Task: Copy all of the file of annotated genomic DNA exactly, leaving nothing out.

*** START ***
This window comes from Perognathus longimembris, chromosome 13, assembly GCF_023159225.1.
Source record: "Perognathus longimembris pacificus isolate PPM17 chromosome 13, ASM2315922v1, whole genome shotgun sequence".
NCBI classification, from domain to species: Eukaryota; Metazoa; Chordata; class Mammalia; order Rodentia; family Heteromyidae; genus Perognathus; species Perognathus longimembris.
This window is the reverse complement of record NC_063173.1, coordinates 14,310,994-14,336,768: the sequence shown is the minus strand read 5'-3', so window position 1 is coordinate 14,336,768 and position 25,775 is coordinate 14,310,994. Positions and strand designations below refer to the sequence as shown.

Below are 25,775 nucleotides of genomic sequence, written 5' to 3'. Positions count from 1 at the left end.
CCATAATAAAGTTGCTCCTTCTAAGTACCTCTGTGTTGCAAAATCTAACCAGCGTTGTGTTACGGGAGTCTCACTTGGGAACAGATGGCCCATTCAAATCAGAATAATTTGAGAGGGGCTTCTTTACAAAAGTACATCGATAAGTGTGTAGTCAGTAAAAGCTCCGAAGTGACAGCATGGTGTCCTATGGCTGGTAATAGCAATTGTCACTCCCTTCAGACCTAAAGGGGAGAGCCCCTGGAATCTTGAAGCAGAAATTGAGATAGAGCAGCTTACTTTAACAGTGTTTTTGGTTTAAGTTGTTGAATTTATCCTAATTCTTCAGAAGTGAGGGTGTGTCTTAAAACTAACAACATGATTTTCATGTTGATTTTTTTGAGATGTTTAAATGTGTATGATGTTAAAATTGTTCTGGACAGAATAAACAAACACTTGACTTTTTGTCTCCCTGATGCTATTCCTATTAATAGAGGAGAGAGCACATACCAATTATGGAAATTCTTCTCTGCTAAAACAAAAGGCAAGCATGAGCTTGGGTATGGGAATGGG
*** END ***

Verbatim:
This window comes from Perognathus longimembris, chromosome 13, assembly GCF_023159225.1.
Source record: "Perognathus longimembris pacificus isolate PPM17 chromosome 13, ASM2315922v1, whole genome shotgun sequence".
NCBI classification, from domain to species: Eukaryota; Metazoa; Chordata; class Mammalia; order Rodentia; family Heteromyidae; genus Perognathus; species Perognathus longimembris.
This window is the reverse complement of record NC_063173.1, coordinates 14,310,994-14,336,768: the sequence shown is the minus strand read 5'-3', so window position 1 is coordinate 14,336,768 and position 25,775 is coordinate 14,310,994. Positions and strand designations below refer to the sequence as shown.

Below are 25,775 nucleotides of genomic sequence, written 5' to 3'. Positions count from 1 at the left end.
CCATAATAAAGTTGCTCCTTCTAAGTACCTCTGTGTTGCAAAATCTAACCAGCGTTGTGTTACGGGAGTCTCACTTGGGAACAGATGGCCCATTCAAATCAGAATAATTTGAGAGGGGCTTCTTTACAAAAGTACATCGATAAGTGTGTAGTCAGTAAAAGCTCCGAAGTGACAGCATGGTGTCCTATGGCTGGTAATAGCAATTGTCACTCCCTTCAGACCTAAAGGGGAGAGCCCCTGGAATCTTGAAGCAGAAATTGAGATAGAGCAGCTTACTTTAACAGTGTTTTTGGTTTAAGTTGTTGAATTTATCCTAATTCTTCAGAAGTGAGGGTGTGTCTTAAAACTAACAACATGATTTTCATGTTGATTTTTTTGAGATGTTTAAATGTGTATGATGTTAAAATTGTTCTGGACAGAATAAACAAACACTTGACTTTTTGTCTCCCTGATGCTATTCCTATTAATAGAGGAGAGAGCACATACCAATTATGGAAATTCTTCTCTGCTAAAACAAAAGGCAAGCATGAGCTTGGGTATGGGAATGGG